You can submit to Mindflights using our online form. Be sure to read the guidelines first.

You are an author as well as an editor, with several publishing credits. Would you mind sharing links to some of your work with us?

Sure. Here are two of my short stories.

"Soul Singer" and "Brierly's Lilies"

How do you find time to write, edit, and have a personal life?

My family always comes first, so it can be hard to find the time. My husband and children are very supportive and encouraging, though, and that makes it easier. One of the biggest ways I found time for writing and editing was getting rid of my TV. We don't get any TV reception at all, and I don't miss it even one little bit, though I must confess that I watch an occasional episode of Star Trek on DVD. I usually do my Mindflights work during the day while the older kids are at school, and write in the evenings (when I might otherwise be watching TV.) I try to take advantage of any time I get, and keep my notebook handy at all times. I did most of this interview with my toddler on my lap.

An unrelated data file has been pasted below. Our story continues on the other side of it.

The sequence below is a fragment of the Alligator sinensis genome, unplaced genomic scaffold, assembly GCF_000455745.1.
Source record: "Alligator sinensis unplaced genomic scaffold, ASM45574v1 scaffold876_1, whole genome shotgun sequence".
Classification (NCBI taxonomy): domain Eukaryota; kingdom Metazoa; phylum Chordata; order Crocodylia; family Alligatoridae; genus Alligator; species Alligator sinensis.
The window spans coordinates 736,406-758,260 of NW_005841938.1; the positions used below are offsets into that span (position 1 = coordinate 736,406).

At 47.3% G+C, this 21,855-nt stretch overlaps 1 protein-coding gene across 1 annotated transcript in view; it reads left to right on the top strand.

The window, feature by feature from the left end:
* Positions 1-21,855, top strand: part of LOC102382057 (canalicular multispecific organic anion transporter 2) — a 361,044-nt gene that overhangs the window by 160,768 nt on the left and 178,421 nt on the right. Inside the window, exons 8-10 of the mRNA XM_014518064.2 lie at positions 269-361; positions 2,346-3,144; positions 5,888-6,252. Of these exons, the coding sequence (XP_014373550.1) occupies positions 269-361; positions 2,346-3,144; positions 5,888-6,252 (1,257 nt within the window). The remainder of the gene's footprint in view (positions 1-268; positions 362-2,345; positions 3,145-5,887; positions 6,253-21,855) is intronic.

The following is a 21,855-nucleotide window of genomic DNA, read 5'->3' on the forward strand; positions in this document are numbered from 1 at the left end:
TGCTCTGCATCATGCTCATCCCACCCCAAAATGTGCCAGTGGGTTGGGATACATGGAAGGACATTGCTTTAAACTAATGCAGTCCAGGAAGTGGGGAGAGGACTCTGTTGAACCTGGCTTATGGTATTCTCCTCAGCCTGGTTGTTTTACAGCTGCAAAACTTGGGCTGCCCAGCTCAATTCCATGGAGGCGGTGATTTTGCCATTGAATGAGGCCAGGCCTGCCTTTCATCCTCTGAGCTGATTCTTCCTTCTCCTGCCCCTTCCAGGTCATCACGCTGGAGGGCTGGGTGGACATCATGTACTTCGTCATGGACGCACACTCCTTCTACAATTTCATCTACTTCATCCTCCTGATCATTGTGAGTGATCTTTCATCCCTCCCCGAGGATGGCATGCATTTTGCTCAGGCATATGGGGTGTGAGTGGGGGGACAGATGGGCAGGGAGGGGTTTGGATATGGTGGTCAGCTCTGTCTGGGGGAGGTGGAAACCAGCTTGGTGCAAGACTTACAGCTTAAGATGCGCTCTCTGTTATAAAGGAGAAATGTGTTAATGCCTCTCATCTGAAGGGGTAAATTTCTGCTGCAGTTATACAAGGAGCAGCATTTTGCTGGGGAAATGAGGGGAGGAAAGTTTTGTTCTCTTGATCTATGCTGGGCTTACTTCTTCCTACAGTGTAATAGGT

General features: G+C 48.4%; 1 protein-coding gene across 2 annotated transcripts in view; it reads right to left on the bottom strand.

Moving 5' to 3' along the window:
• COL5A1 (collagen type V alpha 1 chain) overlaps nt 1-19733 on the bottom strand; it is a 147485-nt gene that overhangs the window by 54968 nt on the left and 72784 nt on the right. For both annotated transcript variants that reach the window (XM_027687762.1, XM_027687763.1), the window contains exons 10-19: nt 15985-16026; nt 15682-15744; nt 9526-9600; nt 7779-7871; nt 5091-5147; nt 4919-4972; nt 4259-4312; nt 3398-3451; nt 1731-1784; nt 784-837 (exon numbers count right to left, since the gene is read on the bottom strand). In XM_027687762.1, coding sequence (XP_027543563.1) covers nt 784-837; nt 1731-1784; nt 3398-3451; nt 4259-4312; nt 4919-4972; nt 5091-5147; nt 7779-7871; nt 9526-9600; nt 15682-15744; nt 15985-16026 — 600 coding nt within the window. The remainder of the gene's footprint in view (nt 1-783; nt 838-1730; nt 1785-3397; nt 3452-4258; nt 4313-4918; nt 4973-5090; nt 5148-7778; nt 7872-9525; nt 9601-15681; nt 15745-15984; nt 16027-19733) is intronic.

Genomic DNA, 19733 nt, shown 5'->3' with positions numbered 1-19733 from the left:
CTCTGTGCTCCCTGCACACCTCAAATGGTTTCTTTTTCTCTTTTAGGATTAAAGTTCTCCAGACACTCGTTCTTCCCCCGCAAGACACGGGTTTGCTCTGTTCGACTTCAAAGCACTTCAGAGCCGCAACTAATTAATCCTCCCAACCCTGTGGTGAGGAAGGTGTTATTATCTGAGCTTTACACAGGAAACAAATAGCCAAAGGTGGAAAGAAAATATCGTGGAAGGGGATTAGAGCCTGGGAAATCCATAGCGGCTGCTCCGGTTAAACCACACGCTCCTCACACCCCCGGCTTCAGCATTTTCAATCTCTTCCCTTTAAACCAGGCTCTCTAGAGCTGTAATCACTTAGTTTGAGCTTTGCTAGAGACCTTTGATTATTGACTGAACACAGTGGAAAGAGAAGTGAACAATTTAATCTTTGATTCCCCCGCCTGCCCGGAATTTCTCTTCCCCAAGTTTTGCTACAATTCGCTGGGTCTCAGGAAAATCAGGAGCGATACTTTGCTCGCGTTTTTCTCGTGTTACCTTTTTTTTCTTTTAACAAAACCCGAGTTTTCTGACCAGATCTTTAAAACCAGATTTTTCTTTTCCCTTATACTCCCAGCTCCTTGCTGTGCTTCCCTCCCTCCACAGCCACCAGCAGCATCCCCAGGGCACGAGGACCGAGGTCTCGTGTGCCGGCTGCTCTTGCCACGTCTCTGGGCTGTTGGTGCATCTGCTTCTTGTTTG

If you could give one tip to writers everywhere, what would it be?

Don't be afraid to dream and keep working for your dreams. Let your imagination run wild. Never give up. Okay, I guess that was more than one tip.

I will be available to answer any question until 5pm MST today. If you'd still like to submit questions, and don't mind waiting, I can answer a few more tomorrow.

BIO: Angie Lofthouse is a stay-home mom of six children. Her fiction has appeared in NFG, AlienSkin, Amazing Journeys, The Sword Review, Dragons, Knights and Angels, Irreantum, and Unparalleled Journeys. She is also an editor for Mindflights Magazine. She lives in a little canyon in the foothills of the Wasatch Mountains with her family of writers, artists, singers, composers, illustrators and musicians.